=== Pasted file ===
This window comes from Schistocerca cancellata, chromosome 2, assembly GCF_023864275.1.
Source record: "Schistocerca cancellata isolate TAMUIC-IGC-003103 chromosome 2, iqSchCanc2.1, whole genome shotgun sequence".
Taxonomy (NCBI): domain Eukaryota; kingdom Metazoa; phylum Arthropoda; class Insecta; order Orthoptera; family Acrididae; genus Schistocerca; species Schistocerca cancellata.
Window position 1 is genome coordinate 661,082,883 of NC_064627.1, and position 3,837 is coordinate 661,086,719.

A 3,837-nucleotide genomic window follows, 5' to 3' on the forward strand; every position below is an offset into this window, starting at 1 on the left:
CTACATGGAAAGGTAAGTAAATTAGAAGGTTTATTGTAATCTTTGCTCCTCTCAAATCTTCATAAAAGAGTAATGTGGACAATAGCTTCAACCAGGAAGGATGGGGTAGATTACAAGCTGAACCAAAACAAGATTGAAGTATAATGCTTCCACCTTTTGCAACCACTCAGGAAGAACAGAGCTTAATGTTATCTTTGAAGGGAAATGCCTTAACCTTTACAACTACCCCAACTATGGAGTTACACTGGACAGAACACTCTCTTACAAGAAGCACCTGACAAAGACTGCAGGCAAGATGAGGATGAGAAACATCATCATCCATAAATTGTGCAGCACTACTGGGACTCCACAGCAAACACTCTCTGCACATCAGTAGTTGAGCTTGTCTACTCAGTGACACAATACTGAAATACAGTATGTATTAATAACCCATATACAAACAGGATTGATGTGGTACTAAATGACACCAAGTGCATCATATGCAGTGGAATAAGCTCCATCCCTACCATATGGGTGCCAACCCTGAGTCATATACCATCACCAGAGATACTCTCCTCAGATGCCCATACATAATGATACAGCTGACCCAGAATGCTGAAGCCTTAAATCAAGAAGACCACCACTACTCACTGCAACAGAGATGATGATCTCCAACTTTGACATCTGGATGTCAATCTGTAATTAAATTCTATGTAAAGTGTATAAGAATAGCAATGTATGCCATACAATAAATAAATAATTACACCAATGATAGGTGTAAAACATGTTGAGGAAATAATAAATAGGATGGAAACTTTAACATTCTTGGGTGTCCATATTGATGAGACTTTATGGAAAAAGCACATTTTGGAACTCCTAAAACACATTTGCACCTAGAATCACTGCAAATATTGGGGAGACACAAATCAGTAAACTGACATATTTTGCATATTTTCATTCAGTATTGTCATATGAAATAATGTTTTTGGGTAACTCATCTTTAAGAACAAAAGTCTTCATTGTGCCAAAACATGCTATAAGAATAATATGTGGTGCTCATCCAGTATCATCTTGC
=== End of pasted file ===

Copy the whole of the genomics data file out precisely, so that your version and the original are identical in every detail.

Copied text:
This window comes from Schistocerca cancellata, chromosome 2, assembly GCF_023864275.1.
Source record: "Schistocerca cancellata isolate TAMUIC-IGC-003103 chromosome 2, iqSchCanc2.1, whole genome shotgun sequence".
Taxonomy (NCBI): domain Eukaryota; kingdom Metazoa; phylum Arthropoda; class Insecta; order Orthoptera; family Acrididae; genus Schistocerca; species Schistocerca cancellata.
Window position 1 is genome coordinate 661,082,883 of NC_064627.1, and position 3,837 is coordinate 661,086,719.

A 3,837-nucleotide genomic window follows, 5' to 3' on the forward strand; every position below is an offset into this window, starting at 1 on the left:
CTACATGGAAAGGTAAGTAAATTAGAAGGTTTATTGTAATCTTTGCTCCTCTCAAATCTTCATAAAAGAGTAATGTGGACAATAGCTTCAACCAGGAAGGATGGGGTAGATTACAAGCTGAACCAAAACAAGATTGAAGTATAATGCTTCCACCTTTTGCAACCACTCAGGAAGAACAGAGCTTAATGTTATCTTTGAAGGGAAATGCCTTAACCTTTACAACTACCCCAACTATGGAGTTACACTGGACAGAACACTCTCTTACAAGAAGCACCTGACAAAGACTGCAGGCAAGATGAGGATGAGAAACATCATCATCCATAAATTGTGCAGCACTACTGGGACTCCACAGCAAACACTCTCTGCACATCAGTAGTTGAGCTTGTCTACTCAGTGACACAATACTGAAATACAGTATGTATTAATAACCCATATACAAACAGGATTGATGTGGTACTAAATGACACCAAGTGCATCATATGCAGTGGAATAAGCTCCATCCCTACCATATGGGTGCCAACCCTGAGTCATATACCATCACCAGAGATACTCTCCTCAGATGCCCATACATAATGATACAGCTGACCCAGAATGCTGAAGCCTTAAATCAAGAAGACCACCACTACTCACTGCAACAGAGATGATGATCTCCAACTTTGACATCTGGATGTCAATCTGTAATTAAATTCTATGTAAAGTGTATAAGAATAGCAATGTATGCCATACAATAAATAAATAATTACACCAATGATAGGTGTAAAACATGTTGAGGAAATAATAAATAGGATGGAAACTTTAACATTCTTGGGTGTCCATATTGATGAGACTTTATGGAAAAAGCACATTTTGGAACTCCTAAAACACATTTGCACCTAGAATCACTGCAAATATTGGGGAGACACAAATCAGTAAACTGACATATTTTGCATATTTTCATTCAGTATTGTCATATGAAATAATGTTTTTGGGTAACTCATCTTTAAGAACAAAAGTCTTCATTGTGCCAAAACATGCTATAAGAATAATATGTGGTGCTCATCCAGTATCATCTTGC